Sunday August 27th 2023
This View has been written by both Lisa Cleeton, Canine Physiotherapist and Dog Trainer Nick McMechan.
Lisa Cleeton, Canine Physiotherapist:
I run a very busy Veterinary Physiotherapy clinic in East Lothian, where I have the pleasure of helping active/sporting dogs stay fit & healthy; rehabilitate from surgery, recover from soft tissue damage & most commonly manage arthritic pain.
One of the issues that drives me to distraction is the owner-inflicted injuries to dogs, which are so easily avoided.
I’m frequently (almost daily) presented with dogs who are suffering with serious, chronic damage to their legs & bodies due to the repetitive use of a ball & launcher. Any brand of such an ‘instrument of torture’ will break your dog – I can guarantee that!
Please just don’t use them!
I had an owner in a couple of weeks ago who was almost in tears at how arthritic her collie’s feet & wrists were after she misguidedly repetitively threw a ball for her dog in her early years. She actually asked me to take pictures of the damage & share them on social media, to help other dog owners avoid the pain & suffering her dog is now in from years of ball chasing.
Please bin yours today if you own one!
For those of you who need further convincing
The repetitive strain of persistently chasing after the ball & jarring their front legs as they reach it, to pick it up causes horrendous damage to joints, ligaments, and muscles. This will eventually lead to osteoarthritis in your dog’s carpal, elbow and/or shoulder joints.
If that’s not bad enough to convince you to bin it…
Most dogs tend to always turn one way after they have caught the ball, so they will also have a pattern of tension and muscle overdevelopment/tension down one side of their spine. This is not only very sore it is also predisposing them to Intervertebral Disc Disease (IVDD) – major surgery, which if they survive it is highly likely to leave them with some degree of paralysis.
Still not binned it?!
If your dog jumps up in the air to catch the ball, it’s highly likely to rupture it’s cruciate ligament(s); damage one or more discs in the back or tear or strain back muscle or the junctions with the spine with more movement ie sacroiliac or lumbosacral joints which will ultimately lead to Spondylosis, lumbosacral disease or nerve damage.
The list is endless!!!!!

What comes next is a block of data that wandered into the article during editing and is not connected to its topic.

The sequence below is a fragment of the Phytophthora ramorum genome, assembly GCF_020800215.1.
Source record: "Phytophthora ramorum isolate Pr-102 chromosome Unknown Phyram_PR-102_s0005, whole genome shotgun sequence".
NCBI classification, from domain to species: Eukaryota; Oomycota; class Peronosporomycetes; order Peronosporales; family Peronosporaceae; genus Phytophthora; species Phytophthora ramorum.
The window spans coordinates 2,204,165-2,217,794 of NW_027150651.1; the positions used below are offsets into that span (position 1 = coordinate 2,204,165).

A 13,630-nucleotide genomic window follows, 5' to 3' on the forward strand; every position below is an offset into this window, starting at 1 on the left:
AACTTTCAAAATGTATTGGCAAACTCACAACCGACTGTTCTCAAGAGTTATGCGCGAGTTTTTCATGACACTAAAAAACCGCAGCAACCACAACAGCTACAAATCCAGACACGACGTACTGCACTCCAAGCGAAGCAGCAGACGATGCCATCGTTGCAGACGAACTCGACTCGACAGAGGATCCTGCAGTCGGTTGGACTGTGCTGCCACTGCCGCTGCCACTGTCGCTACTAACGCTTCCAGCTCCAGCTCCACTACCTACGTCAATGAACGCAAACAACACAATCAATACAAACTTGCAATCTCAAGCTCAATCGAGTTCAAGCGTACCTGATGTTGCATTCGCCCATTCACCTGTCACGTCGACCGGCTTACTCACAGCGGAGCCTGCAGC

Bin the Ball Launcher – your dog will thank you.
Nick McMechan, Trainer at Esk Valley Dog Training:
You might be surprised to read this article, particularly if you have been using a ball launcher for a while. A lot of dog owners will use them thinking ‘this is great’! My dog no longer tries to chase things, my dog is so calm around the house (as its been tired out from the ball launcher throws) or my dog looks so happy when I take the ball launcher out.
But there are likely problem behaviours looming. When your dog is chasing that ball repeatedly, not only could there be significant damage to their joints, but it may also not be doing what you think it’s doing.
Obsessively and repeatedly chasing that ball is, well, obsession. Increasing obsession can cause other problems. The dog becomes so fixated on the ball that it starts to get frustrated for the ball to be thrown. That frustration may build into whines and barks. You then throw the ball and reward the dog for barking. You dog may then start to bark more in other situations that you don’t want.
The fixation on the ball is not about you. It’s about the ball. You are teaching your dog to ignore you and focus more on the ball. So, you request the dog to do something when you are at the park, and it just looks for the ball and doesn’t really care about you. This is going to increase over time and your well-trained dog ignores its training, it starts to ignore your cues, your requests.
Your dog will become obsessed with running away from you (for the ball) and being in front of you, diminishing recall and making leash walking difficult. They may start to guard the ball, initiating ‘resource guarding’. This can transfer to guarding food or resting places, and sometimes you. Your dog learns to guard, and the constant adrenaline and cortisol rushes can lead to other problems such as reactivity. As Midlothian’s Number One Reactivity Specialist, take it from me how difficult these issues can be for the owners.
What a lot of dog owners do then, is to use the ball launcher even more, tiring the dog more so it’s too tired to exhibit the unwanted behaviour, unaware of the ball launcher being the problem in the first place
So, what’s the alternative?
First would be a game of fetch. Using a ball launcher is different from the fetch game I teach. I show the client how to use a ball on a rope or simply a rope tug toy for a game of tug. We then start to use two of these identical toys to teach fetch. We limit to three to six short throws and make the game all about the owner. The owner bonds with the dog in a completely different way and returns to the owner for a game of tug. We develop good control over the game and keep it short, only after the dog has had a walk to warm the muscles.
This is completely different and enhances recall, enhances good off leash control, and enhances the relationship with your dog. This can be a game changer for dogs who are bred to herd, to retrieve or indeed run and grab things (most dogs).
So please recycle that ball launcher and get help from a great dog trainer if you need to. Indeed, if your dog develops muscoskeletal problems, please see your Vet and discuss referral to a good Canine Physiotherapist.
Lisa Cleeton, BSc, PGDip, Adv Cert (VPhys), MIRVAP (VP), RAMP is Canine Physiotherapist at vetphysioandmanipulation.co.uk
Nick McMechan is a Dog Trainer who specialises in Loose Leash Walking and Reactivity at eskvalleydogtraining.co.ukTweet Share on Facebook